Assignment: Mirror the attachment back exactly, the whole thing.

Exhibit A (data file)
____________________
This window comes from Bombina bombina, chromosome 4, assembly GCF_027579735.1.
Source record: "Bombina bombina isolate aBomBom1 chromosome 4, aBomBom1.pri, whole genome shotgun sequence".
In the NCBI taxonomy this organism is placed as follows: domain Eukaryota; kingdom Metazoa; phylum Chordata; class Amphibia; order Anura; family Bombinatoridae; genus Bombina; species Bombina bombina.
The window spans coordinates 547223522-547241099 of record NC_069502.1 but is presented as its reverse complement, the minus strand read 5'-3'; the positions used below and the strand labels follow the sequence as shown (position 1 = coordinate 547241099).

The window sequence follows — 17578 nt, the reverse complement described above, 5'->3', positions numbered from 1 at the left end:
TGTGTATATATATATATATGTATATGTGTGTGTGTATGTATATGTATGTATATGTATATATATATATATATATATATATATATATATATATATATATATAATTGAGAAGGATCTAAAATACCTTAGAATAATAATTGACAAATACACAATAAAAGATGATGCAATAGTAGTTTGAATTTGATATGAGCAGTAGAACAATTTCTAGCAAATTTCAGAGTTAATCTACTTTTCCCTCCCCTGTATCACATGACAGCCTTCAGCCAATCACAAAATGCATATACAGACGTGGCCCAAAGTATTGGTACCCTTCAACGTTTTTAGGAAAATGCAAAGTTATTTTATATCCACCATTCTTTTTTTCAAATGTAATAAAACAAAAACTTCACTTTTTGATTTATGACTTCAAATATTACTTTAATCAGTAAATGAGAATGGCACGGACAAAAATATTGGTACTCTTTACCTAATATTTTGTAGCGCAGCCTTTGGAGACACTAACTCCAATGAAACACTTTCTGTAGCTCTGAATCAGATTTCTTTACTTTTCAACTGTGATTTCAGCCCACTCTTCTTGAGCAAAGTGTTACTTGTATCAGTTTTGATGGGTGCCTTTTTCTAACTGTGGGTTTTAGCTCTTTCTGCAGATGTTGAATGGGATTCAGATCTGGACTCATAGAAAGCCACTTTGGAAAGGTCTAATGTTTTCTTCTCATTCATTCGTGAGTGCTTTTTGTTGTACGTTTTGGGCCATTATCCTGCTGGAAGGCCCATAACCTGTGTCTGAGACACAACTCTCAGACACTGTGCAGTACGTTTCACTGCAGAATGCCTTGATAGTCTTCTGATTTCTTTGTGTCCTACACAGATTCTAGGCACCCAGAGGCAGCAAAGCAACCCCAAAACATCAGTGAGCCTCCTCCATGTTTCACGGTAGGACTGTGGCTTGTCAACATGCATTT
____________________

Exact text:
This window comes from Bombina bombina, chromosome 4, assembly GCF_027579735.1.
Source record: "Bombina bombina isolate aBomBom1 chromosome 4, aBomBom1.pri, whole genome shotgun sequence".
In the NCBI taxonomy this organism is placed as follows: domain Eukaryota; kingdom Metazoa; phylum Chordata; class Amphibia; order Anura; family Bombinatoridae; genus Bombina; species Bombina bombina.
The window spans coordinates 547223522-547241099 of record NC_069502.1 but is presented as its reverse complement, the minus strand read 5'-3'; the positions used below and the strand labels follow the sequence as shown (position 1 = coordinate 547241099).

The window sequence follows — 17578 nt, the reverse complement described above, 5'->3', positions numbered from 1 at the left end:
TGTGTATATATATATATATGTATATGTGTGTGTGTATGTATATGTATGTATATGTATATATATATATATATATATATATATATATATATATATATATATAATTGAGAAGGATCTAAAATACCTTAGAATAATAATTGACAAATACACAATAAAAGATGATGCAATAGTAGTTTGAATTTGATATGAGCAGTAGAACAATTTCTAGCAAATTTCAGAGTTAATCTACTTTTCCCTCCCCTGTATCACATGACAGCCTTCAGCCAATCACAAAATGCATATACAGACGTGGCCCAAAGTATTGGTACCCTTCAACGTTTTTAGGAAAATGCAAAGTTATTTTATATCCACCATTCTTTTTTTCAAATGTAATAAAACAAAAACTTCACTTTTTGATTTATGACTTCAAATATTACTTTAATCAGTAAATGAGAATGGCACGGACAAAAATATTGGTACTCTTTACCTAATATTTTGTAGCGCAGCCTTTGGAGACACTAACTCCAATGAAACACTTTCTGTAGCTCTGAATCAGATTTCTTTACTTTTCAACTGTGATTTCAGCCCACTCTTCTTGAGCAAAGTGTTACTTGTATCAGTTTTGATGGGTGCCTTTTTCTAACTGTGGGTTTTAGCTCTTTCTGCAGATGTTGAATGGGATTCAGATCTGGACTCATAGAAAGCCACTTTGGAAAGGTCTAATGTTTTCTTCTCATTCATTCGTGAGTGCTTTTTGTTGTACGTTTTGGGCCATTATCCTGCTGGAAGGCCCATAACCTGTGTCTGAGACACAACTCTCAGACACTGTGCAGTACGTTTCACTGCAGAATGCCTTGATAGTCTTCTGATTTCTTTGTGTCCTACACAGATTCTAGGCACCCAGAGGCAGCAAAGCAACCCCAAAACATCAGTGAGCCTCCTCCATGTTTCACGGTAGGACTGTGGCTTGTCAACATGCATTT